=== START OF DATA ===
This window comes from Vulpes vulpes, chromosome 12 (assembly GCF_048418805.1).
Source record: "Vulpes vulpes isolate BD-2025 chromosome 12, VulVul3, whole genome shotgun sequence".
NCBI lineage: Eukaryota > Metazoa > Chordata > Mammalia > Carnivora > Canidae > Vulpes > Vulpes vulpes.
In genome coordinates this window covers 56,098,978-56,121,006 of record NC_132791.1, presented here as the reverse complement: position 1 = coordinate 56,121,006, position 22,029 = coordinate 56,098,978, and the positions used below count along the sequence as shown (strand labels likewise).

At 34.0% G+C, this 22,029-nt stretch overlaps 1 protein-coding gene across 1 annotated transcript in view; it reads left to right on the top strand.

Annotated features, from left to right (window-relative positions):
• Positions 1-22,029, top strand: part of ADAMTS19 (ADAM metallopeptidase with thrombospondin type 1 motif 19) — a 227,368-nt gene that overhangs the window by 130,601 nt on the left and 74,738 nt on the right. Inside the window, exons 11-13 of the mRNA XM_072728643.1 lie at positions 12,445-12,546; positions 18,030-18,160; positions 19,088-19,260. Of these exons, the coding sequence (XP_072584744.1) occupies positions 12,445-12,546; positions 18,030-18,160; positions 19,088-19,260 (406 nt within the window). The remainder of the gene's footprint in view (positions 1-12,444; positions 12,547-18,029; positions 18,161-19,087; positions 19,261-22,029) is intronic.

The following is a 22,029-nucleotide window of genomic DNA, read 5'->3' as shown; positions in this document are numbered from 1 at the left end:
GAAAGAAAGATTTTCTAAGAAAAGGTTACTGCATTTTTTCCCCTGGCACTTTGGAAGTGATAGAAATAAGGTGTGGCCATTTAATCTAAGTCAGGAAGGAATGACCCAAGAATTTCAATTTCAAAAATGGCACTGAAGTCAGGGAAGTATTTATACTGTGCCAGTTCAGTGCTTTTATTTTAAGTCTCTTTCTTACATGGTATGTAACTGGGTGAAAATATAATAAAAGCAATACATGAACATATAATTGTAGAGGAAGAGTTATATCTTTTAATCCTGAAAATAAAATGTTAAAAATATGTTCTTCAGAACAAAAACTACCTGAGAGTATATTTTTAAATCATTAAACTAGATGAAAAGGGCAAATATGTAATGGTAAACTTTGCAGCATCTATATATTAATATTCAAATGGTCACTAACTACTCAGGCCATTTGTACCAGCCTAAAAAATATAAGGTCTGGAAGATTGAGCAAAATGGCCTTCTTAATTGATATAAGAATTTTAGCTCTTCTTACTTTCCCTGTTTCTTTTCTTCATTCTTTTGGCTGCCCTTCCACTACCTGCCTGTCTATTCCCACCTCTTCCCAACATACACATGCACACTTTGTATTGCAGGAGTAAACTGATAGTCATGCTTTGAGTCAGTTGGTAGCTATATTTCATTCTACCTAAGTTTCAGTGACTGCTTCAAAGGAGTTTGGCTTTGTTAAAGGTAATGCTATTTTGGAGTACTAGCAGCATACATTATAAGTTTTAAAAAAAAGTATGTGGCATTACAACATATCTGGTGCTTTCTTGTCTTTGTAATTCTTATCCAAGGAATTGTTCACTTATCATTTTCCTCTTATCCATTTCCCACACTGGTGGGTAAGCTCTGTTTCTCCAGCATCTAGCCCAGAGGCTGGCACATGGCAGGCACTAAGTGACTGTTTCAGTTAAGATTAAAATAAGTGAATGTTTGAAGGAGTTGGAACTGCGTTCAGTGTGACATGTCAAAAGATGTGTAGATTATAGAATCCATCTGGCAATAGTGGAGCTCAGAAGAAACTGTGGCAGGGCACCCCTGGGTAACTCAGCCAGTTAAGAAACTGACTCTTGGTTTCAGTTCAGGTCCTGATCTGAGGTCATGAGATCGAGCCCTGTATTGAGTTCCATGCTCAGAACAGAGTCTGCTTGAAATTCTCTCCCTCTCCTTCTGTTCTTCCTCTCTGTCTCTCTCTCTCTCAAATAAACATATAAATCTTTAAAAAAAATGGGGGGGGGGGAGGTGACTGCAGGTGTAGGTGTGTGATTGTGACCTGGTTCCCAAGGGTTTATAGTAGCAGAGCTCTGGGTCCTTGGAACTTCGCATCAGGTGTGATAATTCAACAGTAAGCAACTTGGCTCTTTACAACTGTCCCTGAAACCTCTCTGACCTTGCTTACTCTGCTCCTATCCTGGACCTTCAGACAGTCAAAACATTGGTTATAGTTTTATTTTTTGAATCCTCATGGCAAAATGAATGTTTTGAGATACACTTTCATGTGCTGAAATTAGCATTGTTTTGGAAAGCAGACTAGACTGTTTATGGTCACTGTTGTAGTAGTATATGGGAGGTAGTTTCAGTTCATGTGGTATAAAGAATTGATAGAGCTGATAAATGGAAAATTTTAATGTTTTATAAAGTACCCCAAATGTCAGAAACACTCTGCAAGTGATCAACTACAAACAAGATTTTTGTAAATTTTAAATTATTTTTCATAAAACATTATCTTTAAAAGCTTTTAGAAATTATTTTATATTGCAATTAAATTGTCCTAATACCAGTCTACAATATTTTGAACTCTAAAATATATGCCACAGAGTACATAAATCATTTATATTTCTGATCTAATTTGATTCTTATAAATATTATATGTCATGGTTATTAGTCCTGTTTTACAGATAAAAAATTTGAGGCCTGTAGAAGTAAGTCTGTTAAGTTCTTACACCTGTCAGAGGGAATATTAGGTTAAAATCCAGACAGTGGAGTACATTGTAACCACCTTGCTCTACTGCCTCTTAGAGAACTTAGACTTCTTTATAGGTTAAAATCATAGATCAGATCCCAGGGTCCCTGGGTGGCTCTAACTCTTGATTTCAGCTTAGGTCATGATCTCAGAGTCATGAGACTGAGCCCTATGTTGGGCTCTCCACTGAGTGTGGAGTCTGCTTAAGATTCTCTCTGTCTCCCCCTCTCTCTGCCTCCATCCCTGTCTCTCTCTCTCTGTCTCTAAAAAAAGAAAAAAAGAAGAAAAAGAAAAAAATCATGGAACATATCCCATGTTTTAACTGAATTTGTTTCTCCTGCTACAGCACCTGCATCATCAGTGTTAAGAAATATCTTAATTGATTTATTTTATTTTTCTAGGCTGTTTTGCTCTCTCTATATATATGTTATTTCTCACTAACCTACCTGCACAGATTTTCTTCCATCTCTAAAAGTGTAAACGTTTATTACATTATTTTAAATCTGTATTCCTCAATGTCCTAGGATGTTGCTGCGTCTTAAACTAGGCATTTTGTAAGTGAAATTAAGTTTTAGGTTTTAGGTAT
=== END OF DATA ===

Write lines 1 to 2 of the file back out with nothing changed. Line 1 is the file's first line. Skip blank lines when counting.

This window comes from Vulpes vulpes, chromosome 12 (assembly GCF_048418805.1).
Source record: "Vulpes vulpes isolate BD-2025 chromosome 12, VulVul3, whole genome shotgun sequence".